The Odyssey, Review Activity for Homer’s Epic Poem, Does Odysseus Have PTSD?

Laura Randazzo
55.8k Followers
Grade Levels
9th - 12th, Homeschool
Standards
Resource Type
Formats Included
  • PDF
  • Multimedia
Pages
3-page PDF with link to video
$1.50
$1.50
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Laura Randazzo
55.8k Followers

Description

Use this lesson near the conclusion of your study of The Odyssey to help students not only dig back into the text, but also understand the real-life struggles that soldiers face as they return to civilian life. This 45-minute activity will introduce students to the criteria that psychiatrists use in diagnosing patients with Post-Traumatic Stress Disorder and then guide them to apply that information to a close analysis of Odysseus, king of Ithaca/Ithaka.

This activity will work with any translation (abridged or full-text) of Homer's epic poem that you use in your classroom.

Product includes:

• A detailed, step-by-step lesson procedure sheet (1-page PDF)

• Short video clip that provides an overview of PTSD symptoms (link included)

• Realistic-looking mental health form to be completed by your class of newly trained psychiatrists (1-page PDF)

• Completed key with suggested answers (1-page PDF)

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Clipboard image credit: Pixabay, Public domain
Odysseus image credit: Jastrow, WikiMedia Commons, Public domain

Total Pages
3-page PDF with link to video
Answer Key
Included
Teaching Duration
45 minutes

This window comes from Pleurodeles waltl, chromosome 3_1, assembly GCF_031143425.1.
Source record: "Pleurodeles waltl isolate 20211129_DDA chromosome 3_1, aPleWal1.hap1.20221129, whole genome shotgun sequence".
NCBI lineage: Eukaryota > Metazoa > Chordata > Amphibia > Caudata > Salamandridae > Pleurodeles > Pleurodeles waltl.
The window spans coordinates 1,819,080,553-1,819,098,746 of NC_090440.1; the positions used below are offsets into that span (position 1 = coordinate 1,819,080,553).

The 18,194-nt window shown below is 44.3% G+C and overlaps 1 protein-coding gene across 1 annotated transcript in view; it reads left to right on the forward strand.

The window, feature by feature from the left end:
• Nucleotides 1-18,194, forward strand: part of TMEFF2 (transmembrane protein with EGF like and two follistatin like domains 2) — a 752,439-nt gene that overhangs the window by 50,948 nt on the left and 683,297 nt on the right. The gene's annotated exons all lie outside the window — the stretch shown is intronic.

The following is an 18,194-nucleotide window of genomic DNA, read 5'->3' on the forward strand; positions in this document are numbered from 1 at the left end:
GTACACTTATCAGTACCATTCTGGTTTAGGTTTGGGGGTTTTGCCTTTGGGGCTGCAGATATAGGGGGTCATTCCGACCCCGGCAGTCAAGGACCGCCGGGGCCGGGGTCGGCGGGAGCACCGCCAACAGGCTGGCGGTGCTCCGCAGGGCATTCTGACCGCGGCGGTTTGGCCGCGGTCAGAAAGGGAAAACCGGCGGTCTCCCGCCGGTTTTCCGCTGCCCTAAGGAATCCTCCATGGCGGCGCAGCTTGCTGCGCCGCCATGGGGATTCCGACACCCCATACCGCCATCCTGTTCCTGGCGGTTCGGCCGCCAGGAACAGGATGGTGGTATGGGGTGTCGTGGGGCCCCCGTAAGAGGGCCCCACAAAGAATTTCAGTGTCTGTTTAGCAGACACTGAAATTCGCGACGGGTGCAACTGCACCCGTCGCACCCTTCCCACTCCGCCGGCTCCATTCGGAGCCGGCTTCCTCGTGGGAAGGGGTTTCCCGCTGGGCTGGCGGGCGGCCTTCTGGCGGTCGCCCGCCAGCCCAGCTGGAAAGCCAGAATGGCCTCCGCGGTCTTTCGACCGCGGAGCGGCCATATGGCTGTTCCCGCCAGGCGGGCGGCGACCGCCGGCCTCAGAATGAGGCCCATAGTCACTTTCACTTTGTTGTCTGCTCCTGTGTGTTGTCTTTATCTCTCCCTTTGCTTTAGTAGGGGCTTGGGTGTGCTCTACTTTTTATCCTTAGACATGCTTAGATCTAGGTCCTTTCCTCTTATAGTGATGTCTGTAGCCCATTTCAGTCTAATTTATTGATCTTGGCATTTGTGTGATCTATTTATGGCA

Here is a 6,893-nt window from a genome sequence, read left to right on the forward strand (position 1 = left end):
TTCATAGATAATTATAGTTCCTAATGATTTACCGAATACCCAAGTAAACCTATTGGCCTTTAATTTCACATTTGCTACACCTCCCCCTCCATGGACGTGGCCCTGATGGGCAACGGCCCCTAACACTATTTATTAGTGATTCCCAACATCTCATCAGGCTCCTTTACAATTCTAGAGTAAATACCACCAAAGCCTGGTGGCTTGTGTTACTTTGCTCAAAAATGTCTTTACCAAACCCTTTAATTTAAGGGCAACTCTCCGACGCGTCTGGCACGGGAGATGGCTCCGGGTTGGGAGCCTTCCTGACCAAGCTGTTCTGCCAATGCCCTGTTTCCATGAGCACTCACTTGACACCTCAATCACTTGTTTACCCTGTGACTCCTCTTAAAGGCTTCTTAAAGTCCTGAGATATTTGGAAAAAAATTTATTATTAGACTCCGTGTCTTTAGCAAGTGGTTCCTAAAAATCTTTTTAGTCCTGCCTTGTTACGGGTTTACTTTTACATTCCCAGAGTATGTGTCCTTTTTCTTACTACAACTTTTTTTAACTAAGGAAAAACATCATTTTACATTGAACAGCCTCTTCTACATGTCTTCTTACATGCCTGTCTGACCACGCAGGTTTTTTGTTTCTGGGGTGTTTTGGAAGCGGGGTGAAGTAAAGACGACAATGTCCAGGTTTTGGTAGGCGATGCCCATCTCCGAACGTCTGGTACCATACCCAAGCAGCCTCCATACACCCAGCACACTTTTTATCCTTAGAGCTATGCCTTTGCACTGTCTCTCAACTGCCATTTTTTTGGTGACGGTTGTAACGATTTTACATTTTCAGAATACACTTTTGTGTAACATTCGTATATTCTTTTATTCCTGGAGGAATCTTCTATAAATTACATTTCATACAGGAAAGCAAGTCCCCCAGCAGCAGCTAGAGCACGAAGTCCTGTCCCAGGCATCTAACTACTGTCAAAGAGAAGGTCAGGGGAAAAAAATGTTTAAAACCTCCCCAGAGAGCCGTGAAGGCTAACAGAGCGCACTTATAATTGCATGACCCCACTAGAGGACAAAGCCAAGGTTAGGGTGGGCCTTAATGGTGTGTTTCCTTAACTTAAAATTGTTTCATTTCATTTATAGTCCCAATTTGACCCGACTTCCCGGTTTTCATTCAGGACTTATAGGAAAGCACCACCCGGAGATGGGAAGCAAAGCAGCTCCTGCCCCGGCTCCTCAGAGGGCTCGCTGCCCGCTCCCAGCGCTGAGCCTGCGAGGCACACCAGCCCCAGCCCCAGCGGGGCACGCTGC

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Standards

to see state-specific standards (only available in the US).
Write routinely over extended time frames (time for research, reflection, and revision) and shorter time frames (a single sitting or a day or two) for a range of tasks, purposes, and audiences.
Write arguments to support claims in an analysis of substantive topics or texts, using valid reasoning and relevant and sufficient evidence.
Write routinely over extended time frames (time for research, reflection, and revision) and shorter time frames (a single sitting or a day or two) for a range of tasks, purposes, and audiences.
Write arguments to support claims in an analysis of substantive topics or texts, using valid reasoning and relevant and sufficient evidence.
Write routinely over extended time frames (time for research, reflection, and revision) and shorter time frames (a single sitting or a day or two) for a range of discipline-specific tasks, purposes, and audiences.

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